Ancient Monuments

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Lumford Mill, Bakewell

A Scheduled Monument in Bakewell, Derbyshire

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Latitude: 53.2209 / 53°13'15"N

Longitude: -1.6879 / 1°41'16"W

OS Eastings: 420935.82017

OS Northings: 369366.905102

OS Grid: SK209693

Mapcode National: GBR 57S.02M

Mapcode Global: WHCD7.19JL

Entry Name: Lumford Mill, Bakewell

Scheduled Date: 7 October 1991

Source: Historic England

Source ID: 1012436

English Heritage Legacy ID: 12010

County: Derbyshire

Civil Parish: Bakewell

Built-Up Area: Bakewell

Traditional County: Derbyshire

Lieutenancy Area (Ceremonial County): Derbyshire

Church of England Parish: Longstone St Giles

Church of England Diocese: Derby


The monument includes the water management earthworks and structures
associated with Sir Richard Arkwright's third mill. It was his first designed
to use river water and became his most ambitious water-harnessing scheme. The
surviving features comprise a submerged weir, a millstream, millpond and mill-
race (all retained by an earthen embankment), a high retaining dam wall, a
water outlet tunnel and a tail-race. The original lease on the site was
obtained by Arkwright in 1777 who went on to build the first mill and
millpond. The original millpond lay behind the mill buildings and comprised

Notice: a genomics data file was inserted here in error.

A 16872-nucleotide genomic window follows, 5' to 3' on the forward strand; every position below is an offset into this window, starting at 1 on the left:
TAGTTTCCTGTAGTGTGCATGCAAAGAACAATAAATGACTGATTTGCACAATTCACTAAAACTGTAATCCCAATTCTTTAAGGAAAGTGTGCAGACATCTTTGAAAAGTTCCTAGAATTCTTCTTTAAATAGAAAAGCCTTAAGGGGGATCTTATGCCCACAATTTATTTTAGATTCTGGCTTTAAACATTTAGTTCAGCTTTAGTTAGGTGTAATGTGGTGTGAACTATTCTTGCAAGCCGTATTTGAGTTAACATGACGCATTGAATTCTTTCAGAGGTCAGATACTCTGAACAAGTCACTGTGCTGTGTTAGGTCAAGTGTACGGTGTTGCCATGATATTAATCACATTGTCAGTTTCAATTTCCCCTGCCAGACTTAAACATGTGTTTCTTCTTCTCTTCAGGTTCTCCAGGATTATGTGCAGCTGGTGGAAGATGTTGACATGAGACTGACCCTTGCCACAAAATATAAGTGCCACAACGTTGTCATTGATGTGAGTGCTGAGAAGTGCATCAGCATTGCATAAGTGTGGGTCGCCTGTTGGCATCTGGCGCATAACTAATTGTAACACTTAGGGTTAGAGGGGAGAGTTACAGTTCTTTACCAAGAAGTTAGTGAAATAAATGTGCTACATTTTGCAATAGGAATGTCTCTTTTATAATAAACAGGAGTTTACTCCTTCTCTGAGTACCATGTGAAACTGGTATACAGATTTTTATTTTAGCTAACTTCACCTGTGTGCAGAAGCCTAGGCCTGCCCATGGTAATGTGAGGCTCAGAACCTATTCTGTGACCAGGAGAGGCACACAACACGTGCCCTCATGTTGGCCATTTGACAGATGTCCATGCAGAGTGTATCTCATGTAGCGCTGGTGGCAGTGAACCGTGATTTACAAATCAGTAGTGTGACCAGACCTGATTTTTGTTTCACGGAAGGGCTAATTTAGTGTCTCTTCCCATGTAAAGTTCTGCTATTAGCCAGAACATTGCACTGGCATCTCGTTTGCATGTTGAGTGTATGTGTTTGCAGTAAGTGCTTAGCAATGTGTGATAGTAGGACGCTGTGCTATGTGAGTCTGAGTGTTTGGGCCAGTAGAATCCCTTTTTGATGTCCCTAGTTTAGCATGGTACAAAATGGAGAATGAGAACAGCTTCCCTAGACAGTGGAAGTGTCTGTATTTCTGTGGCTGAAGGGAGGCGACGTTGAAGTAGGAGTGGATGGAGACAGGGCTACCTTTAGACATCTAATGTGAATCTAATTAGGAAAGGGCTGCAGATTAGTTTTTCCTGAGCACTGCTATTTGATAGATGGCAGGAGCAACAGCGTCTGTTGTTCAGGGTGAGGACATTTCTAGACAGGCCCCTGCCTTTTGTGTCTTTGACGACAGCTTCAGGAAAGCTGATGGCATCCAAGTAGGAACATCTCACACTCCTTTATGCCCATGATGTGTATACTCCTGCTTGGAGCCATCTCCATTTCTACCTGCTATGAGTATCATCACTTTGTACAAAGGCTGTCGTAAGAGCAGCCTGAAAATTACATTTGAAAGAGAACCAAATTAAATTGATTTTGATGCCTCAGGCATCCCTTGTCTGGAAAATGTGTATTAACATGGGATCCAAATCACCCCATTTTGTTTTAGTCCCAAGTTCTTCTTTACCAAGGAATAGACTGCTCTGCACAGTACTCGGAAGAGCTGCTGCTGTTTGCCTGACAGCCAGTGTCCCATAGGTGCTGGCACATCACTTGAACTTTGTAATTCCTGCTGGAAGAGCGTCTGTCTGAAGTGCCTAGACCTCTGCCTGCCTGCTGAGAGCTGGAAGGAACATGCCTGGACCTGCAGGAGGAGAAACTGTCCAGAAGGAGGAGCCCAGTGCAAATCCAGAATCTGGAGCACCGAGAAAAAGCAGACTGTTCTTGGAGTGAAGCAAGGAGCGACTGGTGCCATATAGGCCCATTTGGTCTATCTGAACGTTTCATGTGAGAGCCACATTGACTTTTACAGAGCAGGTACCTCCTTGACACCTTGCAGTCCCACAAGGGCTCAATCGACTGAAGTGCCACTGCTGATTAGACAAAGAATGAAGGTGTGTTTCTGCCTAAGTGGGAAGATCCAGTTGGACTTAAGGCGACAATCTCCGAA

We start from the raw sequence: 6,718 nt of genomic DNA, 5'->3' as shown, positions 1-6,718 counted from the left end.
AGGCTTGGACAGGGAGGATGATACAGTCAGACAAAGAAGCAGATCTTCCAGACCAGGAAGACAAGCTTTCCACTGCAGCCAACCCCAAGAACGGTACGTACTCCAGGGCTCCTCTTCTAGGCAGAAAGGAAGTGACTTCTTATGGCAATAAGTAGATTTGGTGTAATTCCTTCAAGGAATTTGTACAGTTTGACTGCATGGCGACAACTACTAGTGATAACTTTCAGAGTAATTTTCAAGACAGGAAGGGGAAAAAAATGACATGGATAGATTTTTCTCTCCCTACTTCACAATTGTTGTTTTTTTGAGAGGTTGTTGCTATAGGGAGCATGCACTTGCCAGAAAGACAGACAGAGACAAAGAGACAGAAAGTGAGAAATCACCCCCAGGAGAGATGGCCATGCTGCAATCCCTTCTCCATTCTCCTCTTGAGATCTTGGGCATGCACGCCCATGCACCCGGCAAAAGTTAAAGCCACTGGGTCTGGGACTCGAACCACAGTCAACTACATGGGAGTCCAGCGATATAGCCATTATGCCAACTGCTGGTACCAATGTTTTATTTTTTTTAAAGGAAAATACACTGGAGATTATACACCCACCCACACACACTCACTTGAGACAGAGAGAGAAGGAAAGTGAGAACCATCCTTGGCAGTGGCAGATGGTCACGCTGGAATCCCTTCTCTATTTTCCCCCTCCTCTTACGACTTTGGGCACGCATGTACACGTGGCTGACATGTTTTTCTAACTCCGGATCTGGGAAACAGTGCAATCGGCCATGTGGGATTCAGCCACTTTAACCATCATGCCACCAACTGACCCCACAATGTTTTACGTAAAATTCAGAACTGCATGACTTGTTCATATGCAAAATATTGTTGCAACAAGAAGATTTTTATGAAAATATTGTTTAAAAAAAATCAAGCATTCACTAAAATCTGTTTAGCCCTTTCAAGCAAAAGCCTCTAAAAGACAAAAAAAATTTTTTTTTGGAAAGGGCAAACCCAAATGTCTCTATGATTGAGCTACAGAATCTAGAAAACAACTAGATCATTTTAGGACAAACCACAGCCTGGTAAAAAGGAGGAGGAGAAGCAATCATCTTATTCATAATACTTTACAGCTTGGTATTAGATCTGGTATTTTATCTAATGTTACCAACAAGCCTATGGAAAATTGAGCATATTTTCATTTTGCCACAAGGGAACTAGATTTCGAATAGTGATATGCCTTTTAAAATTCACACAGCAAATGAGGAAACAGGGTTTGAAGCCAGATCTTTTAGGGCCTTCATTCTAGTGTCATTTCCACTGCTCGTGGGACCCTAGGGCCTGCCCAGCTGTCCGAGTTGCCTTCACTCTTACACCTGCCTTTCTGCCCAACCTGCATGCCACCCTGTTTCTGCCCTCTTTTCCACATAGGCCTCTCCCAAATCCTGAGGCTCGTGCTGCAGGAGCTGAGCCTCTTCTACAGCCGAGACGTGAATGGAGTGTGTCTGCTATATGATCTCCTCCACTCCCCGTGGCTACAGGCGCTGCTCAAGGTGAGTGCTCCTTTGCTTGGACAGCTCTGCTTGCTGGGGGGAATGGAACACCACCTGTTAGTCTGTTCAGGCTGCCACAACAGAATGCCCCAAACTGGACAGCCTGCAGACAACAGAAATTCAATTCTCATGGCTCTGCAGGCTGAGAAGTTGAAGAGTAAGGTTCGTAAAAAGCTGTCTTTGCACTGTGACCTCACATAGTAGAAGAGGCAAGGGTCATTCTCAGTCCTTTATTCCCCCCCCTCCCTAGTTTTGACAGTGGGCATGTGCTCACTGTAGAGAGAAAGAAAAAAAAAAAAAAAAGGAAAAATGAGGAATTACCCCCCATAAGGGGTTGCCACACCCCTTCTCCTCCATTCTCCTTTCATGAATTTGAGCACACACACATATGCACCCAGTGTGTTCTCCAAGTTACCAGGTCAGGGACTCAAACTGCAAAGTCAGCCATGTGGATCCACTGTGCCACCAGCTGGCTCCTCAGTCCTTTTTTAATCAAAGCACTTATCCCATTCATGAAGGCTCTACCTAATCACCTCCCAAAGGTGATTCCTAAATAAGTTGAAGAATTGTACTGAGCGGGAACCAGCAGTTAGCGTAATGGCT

three weirs, an embankment and a new river channel. The millpond was contained
behind a high dam wall which incorporated a millwheel of undershot type. By
the 1820s the pond and water wheel were no longer adequate and were modified
by an embankment 0.8km long with an enlarged water wheel of high-breast type.
The embankments were further modified and strengthened in 1880 on the line of
the original embankments. Together with the enlarged millpond, millrace, dam
wall, tailrace and river bridge, the hydraulic system of post-1820 survives
intact. The mill buildings were destroyed by fire and successive modern
buildings now cover the original mill site.
The tunnel is included in the scheduling as a subterranean feature. The ground
surface which overlies it, including the car park, is excluded from the
scheduling. The turbine house and its modern machinery sited at the south end
of the dam wall, and the tilting sluice towards the western end of Mill Pond
are also excluded from the scheduling.

The site of the monument is shown on the attached map extract.
It includes a 2 metre boundary around the archaeological features,
considered to be essential for the monument's support and preservation.

Source: Historic England

Reasons for Scheduling

The monument, comprising the water management system associated with Sir
Richard Arkwright's third mill and his first designed to harness river
power, survives as an almost complete and well-preserved series of earthworks
and structures. The diversity of weirs, bridges, embankment and dam wall are
important examples of 19th century industrial engineering. Documentation
provides a full picture of Arkwright's original and modified plans for the
mill, its operation and productivity.

Source: Historic England


Books and journals
Mackensie, M H, 'Derbyshire Archaeol J' in The Bakewell Cotton Mill and the Arkwrights, (1959), 61-79
Thornhill, R, 'Derbyshire Archaeol J' in The Arkwright Cotton Mill at Bakewell, (1959), 80-87

Source: Historic England

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